> cd /usr/ports
> make search name=hugs98
Port: hugs98-200609_2
Path: /usr/ports/lang/hugs
Info: An interpreter for the functional programming language Haskell 98
B-deps: bash-3.2.39_1 bison-2.3_4,1 damageproto-1.1.0_2 fixesproto-4.0 gettext-0.17_1 gmake-3.81_3 inputproto- kbproto-1.0.3 libGL-7.0.3 libGLU-7.0.3 libICE-1.0.4_1,1 libSM-1.0.3_1,1 libX11-1.1.3_1,1 libXau-1.0.3_2 libXdamage-1.1.1 libXdmcp-1.0.2_1 libXext-1.0.3,1 libXfixes-4.0.3_1 libXi-1.1.3,1 libXmu-1.0.3,1 libXt-1.0.5_1 libXxf86vm-1.0.1 libdrm-2.3.1 libglut-7.0.3 libiconv-1.11_1 m4-1.4.11,1 pkg-config-0.23_1 xextproto-7.0.2 xf86vidmodeproto-2.2.2 xproto-7.0.10_1
R-deps: damageproto-1.1.0_2 fixesproto-4.0 inputproto- kbproto-1.0.3 libGL-7.0.3 libGLU-7.0.3 libICE-1.0.4_1,1 libSM-1.0.3_1,1 libX11-1.1.3_1,1 libXau-1.0.3_2 libXdamage-1.1.1 libXdmcp-1.0.2_1 libXext-1.0.3,1 libXfixes-4.0.3_1 libXi-1.1.3,1 libXmu-1.0.3,1 libXt-1.0.5_1 libXxf86vm-1.0.1 libdrm-2.3.1 libglut-7.0.3 pkg-config-0.23_1 xextproto-7.0.2 xf86vidmodeproto-2.2.2 xproto-7.0.10_1

Usually I remedy this using grep, but perhaps I could do better with some scripting? I quickly hacked together an alias to add to my cshrc that would allow to simply type.

> portssearch searchstring

For example.

> portssearch hugs
Port: hugs98-200609_2
Path: /usr/ports/lang/hugs
Info: An interpreter for the functional programming language Haskell 98

Port: ohugs-0.5_5
Path: /usr/ports/lang/ohugs
Info: Interpreter for Haskell with object-oriented features

All this with just two lines, an extra line to work around some difficulties with escaping strings.

set AWKSTR='{ if ( $0 ~ /^Info:/ ) { print $0; print ""; } else { print $0; } }'
alias portssearch "make -C /usr/ports search name=\!:1 | grep -E '^(Port|Path|In
fo):' | awk '$AWKSTR'"

The only problem I have encountered so far is when a port lacks a comment in it's Makefile and Info: is left out you end up with some ugly output. Like this.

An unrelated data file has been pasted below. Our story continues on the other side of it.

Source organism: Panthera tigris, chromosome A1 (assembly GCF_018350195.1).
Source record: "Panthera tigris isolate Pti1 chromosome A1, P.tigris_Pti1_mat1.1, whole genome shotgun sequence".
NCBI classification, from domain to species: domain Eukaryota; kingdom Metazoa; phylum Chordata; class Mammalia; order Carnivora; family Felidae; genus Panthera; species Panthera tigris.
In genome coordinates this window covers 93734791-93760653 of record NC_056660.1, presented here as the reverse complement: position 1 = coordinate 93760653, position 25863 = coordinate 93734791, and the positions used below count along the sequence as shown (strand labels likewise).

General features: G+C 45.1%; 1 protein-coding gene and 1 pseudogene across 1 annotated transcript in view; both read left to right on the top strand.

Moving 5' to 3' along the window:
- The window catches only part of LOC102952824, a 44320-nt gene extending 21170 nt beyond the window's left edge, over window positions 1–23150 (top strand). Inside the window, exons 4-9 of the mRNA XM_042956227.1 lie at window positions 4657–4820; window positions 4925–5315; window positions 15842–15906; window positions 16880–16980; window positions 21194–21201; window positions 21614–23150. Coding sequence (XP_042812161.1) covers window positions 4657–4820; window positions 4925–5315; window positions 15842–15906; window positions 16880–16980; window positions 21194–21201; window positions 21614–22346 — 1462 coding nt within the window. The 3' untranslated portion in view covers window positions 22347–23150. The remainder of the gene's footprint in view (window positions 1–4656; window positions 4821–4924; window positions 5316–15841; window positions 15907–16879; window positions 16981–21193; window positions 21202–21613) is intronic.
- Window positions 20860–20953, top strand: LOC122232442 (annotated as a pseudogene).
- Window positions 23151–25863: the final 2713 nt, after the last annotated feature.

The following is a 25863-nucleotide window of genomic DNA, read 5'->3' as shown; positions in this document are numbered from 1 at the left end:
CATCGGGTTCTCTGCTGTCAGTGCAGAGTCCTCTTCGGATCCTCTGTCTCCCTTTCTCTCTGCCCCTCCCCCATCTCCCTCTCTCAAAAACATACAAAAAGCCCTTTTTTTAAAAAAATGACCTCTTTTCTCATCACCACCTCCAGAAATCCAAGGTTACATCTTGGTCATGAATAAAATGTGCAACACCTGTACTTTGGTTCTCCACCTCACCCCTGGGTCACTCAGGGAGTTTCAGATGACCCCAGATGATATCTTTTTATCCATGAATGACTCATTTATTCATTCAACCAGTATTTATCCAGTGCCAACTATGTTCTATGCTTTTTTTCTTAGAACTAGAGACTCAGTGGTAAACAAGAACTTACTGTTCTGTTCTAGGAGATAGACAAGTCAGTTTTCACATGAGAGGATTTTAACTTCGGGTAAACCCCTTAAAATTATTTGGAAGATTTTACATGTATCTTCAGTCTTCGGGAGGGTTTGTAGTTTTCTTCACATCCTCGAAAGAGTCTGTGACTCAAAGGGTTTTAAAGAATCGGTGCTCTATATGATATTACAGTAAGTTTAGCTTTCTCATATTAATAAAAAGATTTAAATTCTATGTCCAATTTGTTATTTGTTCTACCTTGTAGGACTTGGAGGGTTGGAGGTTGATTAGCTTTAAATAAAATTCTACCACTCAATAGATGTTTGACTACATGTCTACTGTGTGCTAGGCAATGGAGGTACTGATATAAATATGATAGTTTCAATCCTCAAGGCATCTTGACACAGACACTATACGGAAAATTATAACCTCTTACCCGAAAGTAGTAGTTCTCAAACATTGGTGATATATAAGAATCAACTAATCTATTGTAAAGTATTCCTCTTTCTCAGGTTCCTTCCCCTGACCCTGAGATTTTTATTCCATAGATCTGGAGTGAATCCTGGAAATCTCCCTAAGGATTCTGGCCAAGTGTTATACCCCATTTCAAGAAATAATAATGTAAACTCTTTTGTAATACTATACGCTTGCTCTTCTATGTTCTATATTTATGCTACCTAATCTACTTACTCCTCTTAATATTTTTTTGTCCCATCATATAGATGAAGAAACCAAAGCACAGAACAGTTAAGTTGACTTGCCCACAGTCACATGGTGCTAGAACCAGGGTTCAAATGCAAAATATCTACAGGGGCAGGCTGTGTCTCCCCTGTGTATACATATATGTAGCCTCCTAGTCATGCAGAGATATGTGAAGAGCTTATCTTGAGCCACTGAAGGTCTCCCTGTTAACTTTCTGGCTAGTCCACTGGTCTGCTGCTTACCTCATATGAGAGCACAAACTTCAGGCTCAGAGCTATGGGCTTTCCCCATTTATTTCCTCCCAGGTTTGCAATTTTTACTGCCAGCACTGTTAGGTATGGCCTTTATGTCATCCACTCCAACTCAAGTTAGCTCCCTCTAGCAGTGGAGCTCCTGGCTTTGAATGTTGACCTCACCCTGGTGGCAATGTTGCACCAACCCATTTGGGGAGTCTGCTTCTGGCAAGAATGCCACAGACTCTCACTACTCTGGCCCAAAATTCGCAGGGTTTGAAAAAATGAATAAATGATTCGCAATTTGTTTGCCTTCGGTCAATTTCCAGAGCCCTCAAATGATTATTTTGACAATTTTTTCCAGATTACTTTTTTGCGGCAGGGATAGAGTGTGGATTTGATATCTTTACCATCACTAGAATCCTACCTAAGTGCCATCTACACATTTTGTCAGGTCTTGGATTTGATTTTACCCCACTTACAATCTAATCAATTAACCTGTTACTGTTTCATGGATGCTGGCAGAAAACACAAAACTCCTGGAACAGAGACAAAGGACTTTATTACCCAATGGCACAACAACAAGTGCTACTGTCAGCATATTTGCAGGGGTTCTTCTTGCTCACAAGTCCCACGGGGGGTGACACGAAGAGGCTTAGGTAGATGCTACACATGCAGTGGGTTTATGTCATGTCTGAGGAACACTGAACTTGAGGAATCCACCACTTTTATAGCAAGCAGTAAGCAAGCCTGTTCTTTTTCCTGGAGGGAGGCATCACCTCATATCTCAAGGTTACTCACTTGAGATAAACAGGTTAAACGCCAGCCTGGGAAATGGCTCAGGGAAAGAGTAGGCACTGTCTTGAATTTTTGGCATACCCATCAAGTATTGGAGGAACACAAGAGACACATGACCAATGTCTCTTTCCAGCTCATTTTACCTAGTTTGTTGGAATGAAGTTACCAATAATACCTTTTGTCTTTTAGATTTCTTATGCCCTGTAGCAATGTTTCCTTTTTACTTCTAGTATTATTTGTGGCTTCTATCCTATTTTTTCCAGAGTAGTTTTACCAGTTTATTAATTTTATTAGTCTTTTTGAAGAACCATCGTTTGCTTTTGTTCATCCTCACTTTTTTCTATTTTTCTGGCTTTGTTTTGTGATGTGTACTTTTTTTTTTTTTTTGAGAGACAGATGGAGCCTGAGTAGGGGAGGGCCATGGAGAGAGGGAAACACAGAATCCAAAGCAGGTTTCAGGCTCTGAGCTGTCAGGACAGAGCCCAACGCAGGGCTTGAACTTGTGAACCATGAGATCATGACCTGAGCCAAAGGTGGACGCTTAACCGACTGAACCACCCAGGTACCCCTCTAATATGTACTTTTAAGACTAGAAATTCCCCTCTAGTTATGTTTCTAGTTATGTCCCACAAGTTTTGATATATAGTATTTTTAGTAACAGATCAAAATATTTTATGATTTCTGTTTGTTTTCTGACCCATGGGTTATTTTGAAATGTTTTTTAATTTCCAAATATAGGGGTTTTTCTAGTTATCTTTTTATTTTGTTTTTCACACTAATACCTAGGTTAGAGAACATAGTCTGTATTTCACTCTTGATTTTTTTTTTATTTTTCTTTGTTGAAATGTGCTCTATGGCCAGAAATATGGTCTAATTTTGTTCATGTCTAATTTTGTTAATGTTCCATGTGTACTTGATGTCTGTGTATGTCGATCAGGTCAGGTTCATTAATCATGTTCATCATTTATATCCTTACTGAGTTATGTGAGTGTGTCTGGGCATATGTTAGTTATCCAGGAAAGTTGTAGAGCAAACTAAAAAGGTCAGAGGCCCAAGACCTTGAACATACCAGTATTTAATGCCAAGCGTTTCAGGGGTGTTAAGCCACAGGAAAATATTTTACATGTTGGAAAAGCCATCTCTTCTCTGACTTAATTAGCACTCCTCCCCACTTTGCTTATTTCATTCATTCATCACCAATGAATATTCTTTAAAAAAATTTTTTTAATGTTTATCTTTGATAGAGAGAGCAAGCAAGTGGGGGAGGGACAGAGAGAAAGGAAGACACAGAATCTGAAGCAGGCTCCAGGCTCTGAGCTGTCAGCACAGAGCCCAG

Port: japanese/diclookup-emacs20
Port: japanese/navi2ch-emacs20
Port: textproc/dictum-emacs22

But it's usually a non-issue. For now, I am happy with portmaster and my little portssearch alias.

For more information on portmaster see

Wednesday, 24 December 2008

Philosophy of change

Recently I involuntary got involved in a religious debate (yes, again). My observation of how my counterpart argued became apparent pretty quickly. Change, is bad. Now, we should further define change in this particular context. Change, as in changes made to laid down principles or things considered to be facts.

If you become a part of a doctrine, a book that rigidly defines good and bad, your habits and your afterlife. You get the feeling of certainness, at least when it comes to these things. Certainness feels good, doesn't it? You can stop worrying about these specific issues, because they have been taken care of. This observation upon religion is not new, but what are the consequences?

Any change made to these principles or any element that might cause your principles to change is now causing you to feel less certain. Can god exist if we have evolved from microbes? Can my morale be justified if we are not created? Asking those questions hurt, I know, I have been there. You are faced with what seems to be two options, to abandon your principles and become a "devil", someone with no morale or certainty or to shut your eyes, perhaps even work against these "forces". For these "forces" must truly be "evil" if they tempt you to doubt? Even though they make no such claims.

But I see it in another light. I see change as good. My opponent brings up things such as Einstein proving that the ether is not a necessity. That it is indeed possible that science is wrong and that it _will_ change. I agree, I wholeheartedly agree that science will change and I think that most likely science is wrong. Wrong of course means not in perfect harmony with the physical world. Theories will change in accordance to future observations.

But my opponent and I don't agree upon change. I think that change is good, I don't think that the claims of science are rigid and forever true. Instead, they will change, but most likely for the better. You proved me wrong, thank you, thank you for allowing me to discard what was faulty and move on. To me, change is good, change is the very essence of living. I strive to pass something on, not what I learnt from those before me, but what I learnt, verified and tried to take further. This goes both regarding morale and knowledge. For how else can my children be wiser than me? I am the rope, humanity is the rope dancer.

Sunday, 21 December 2008

Sorting all the mail

I am subscribed to numerous mailing lists, ranging from FreeBSD to Python. As a result, I get a couple of hundreds of mail every day. Most of my mail boxes, such as the one I got from my school can't withstand such a bombardment for very long. Within matter of days the inbox will be full.